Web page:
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Coffee May Protect Liver

Breaking News - June 2006 - Week 2

(Jun 14, 2006)

Healthcare in  the News

-- Drinking coffee seems to protect alcohol drinkers from liver disease, a new study suggests.

Picture of a man working at a computer

A daily cup of coffee reduced the incidence of alcohol-related cirrhosis, a condition that destroys liver tissue, by 22 percent, according to researchers at the Kaiser Permanente Medical Care Program in Oakland, Calif.

Two to three cups of coffee reduced risk by 40 percent, and four or more cups cut the risk by 80 percent.

Researchers did not find a similar protection for non-alcoholic cirrhosis. Tea drinkers also did not demonstrate a protective effect against alcoholic cirrhosis.

The new study findings appear in the Archives of Internal Medicine.

Cirrhosis is a disease that causes progressive damage, and impaired function of the liver. There are numerous causes, including alcohol, viruses, obesity, or genetic problems.

According to the National Center for Health Statistics, there are more than 5 million cases of chronic liver disease and cirrhosis in the US, and nearly 28,000 people die of chronic liver disease every year.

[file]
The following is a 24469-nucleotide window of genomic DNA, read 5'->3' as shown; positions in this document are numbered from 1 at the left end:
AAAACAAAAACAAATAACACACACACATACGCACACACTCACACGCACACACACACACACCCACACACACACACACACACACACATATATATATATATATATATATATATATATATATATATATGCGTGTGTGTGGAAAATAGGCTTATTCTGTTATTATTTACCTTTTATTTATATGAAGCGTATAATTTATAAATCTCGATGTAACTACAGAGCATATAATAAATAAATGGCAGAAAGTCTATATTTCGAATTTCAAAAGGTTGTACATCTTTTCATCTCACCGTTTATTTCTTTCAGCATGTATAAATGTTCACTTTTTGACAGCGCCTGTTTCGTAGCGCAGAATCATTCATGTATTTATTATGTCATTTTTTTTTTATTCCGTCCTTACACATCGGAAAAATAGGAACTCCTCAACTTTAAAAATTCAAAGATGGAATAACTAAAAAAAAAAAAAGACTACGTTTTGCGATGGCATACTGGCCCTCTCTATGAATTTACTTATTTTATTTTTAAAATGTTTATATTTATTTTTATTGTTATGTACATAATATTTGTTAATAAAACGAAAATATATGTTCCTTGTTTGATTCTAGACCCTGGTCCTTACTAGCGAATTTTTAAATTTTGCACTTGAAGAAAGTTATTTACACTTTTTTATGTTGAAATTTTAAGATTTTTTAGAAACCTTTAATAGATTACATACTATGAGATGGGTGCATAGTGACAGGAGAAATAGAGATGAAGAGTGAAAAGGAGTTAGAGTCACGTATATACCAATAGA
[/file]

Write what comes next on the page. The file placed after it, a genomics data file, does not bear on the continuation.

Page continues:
New Study Reinforces Previous Results

The study finding was no surprise to Dr. Constance E. Ruhl, co-author of a study published last December in the journal Gastroenterology.

Data from the National Health and Nutritional Survey (NHANES) showed that people at high risk of liver disease had half the likelihood of being hospitalized for cirrhosis if they were coffee drinkers.

"The thing that is different about their [the Kaiser Permanente] study is that they were able to look at different causes of cirrhosis and the relationship of coffee with those different types, which we were not able to do because we did not have data on what caused the cirrhosis," Dr. Ruhl says. "Also, their study was larger."

The Kaiser Permanente researchers analyzed data from more than 125,000 people who were free of liver disease when they had examinations between 1978 and 1985 and who gave information about their alcohol, tea, and coffee consumption.

Participants included in the final analysis were those at risk for alcohol-related cirrhosis.

By the end of 2001, there were 330 cases of cirrhosis in the group, 199 caused by alcohol consumption. For each cup of coffee they drank per day, participants were 22 percent less likely to develop cirrhosis caused by alcohol.

"It's encouraging to me that they found something similar," says Dr. Ruhl. "It's additional evidence that there might be a relationship there."

Dr. Ruhl works at Social and Scientific Systems Inc., a for-profit organization that does research on public health. Her study was funded by the National Institute of Diabetes and Digestive and Kidney Diseases (NIDDK) and was done in collaboration with Dr. James E. Everhart of the NIDDK.

Coffee's Protective Means Unknown

The mechanism by which coffee might protect the liver "is pretty speculative at this time," Dr. Ruhl says.